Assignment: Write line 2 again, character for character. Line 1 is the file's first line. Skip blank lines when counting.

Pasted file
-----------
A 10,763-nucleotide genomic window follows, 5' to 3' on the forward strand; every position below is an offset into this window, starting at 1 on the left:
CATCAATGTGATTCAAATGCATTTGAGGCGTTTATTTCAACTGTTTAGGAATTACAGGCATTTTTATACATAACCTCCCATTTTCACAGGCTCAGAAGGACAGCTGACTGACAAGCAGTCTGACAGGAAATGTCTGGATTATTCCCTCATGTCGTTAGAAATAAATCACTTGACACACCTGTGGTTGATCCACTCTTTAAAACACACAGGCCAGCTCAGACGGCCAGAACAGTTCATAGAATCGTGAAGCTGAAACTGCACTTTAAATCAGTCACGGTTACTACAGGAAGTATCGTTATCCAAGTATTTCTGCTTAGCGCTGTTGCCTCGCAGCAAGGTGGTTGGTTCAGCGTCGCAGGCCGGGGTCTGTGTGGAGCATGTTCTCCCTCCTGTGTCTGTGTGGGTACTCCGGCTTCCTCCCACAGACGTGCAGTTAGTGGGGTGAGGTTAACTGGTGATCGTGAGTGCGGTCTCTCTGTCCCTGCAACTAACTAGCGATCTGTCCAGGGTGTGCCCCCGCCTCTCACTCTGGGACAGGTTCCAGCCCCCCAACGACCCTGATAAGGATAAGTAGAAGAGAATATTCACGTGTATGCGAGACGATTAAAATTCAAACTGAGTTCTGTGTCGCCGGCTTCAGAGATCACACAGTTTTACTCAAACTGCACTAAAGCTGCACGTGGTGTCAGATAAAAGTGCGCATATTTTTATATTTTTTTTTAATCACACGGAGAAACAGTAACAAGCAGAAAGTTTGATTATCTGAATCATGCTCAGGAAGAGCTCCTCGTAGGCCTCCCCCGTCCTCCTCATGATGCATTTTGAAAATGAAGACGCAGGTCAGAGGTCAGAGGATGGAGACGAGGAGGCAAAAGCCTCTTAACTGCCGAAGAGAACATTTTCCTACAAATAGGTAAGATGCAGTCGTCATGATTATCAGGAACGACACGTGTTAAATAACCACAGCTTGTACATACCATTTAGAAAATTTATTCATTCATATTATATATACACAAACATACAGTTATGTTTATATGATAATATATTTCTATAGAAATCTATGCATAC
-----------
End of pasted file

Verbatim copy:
CATCAATGTGATTCAAATGCATTTGAGGCGTTTATTTCAACTGTTTAGGAATTACAGGCATTTTTATACATAACCTCCCATTTTCACAGGCTCAGAAGGACAGCTGACTGACAAGCAGTCTGACAGGAAATGTCTGGATTATTCCCTCATGTCGTTAGAAATAAATCACTTGACACACCTGTGGTTGATCCACTCTTTAAAACACACAGGCCAGCTCAGACGGCCAGAACAGTTCATAGAATCGTGAAGCTGAAACTGCACTTTAAATCAGTCACGGTTACTACAGGAAGTATCGTTATCCAAGTATTTCTGCTTAGCGCTGTTGCCTCGCAGCAAGGTGGTTGGTTCAGCGTCGCAGGCCGGGGTCTGTGTGGAGCATGTTCTCCCTCCTGTGTCTGTGTGGGTACTCCGGCTTCCTCCCACAGACGTGCAGTTAGTGGGGTGAGGTTAACTGGTGATCGTGAGTGCGGTCTCTCTGTCCCTGCAACTAACTAGCGATCTGTCCAGGGTGTGCCCCCGCCTCTCACTCTGGGACAGGTTCCAGCCCCCCAACGACCCTGATAAGGATAAGTAGAAGAGAATATTCACGTGTATGCGAGACGATTAAAATTCAAACTGAGTTCTGTGTCGCCGGCTTCAGAGATCACACAGTTTTACTCAAACTGCACTAAAGCTGCACGTGGTGTCAGATAAAAGTGCGCATATTTTTATATTTTTTTTTAATCACACGGAGAAACAGTAACAAGCAGAAAGTTTGATTATCTGAATCATGCTCAGGAAGAGCTCCTCGTAGGCCTCCCCCGTCCTCCTCATGATGCATTTTGAAAATGAAGACGCAGGTCAGAGGTCAGAGGATGGAGACGAGGAGGCAAAAGCCTCTTAACTGCCGAAGAGAACATTTTCCTACAAATAGGTAAGATGCAGTCGTCATGATTATCAGGAACGACACGTGTTAAATAACCACAGCTTGTACATACCATTTAGAAAATTTATTCATTCATATTATATATACACAAACATACAGTTATGTTTATATGATAATATATTTCTATAGAAATCTATGCATAC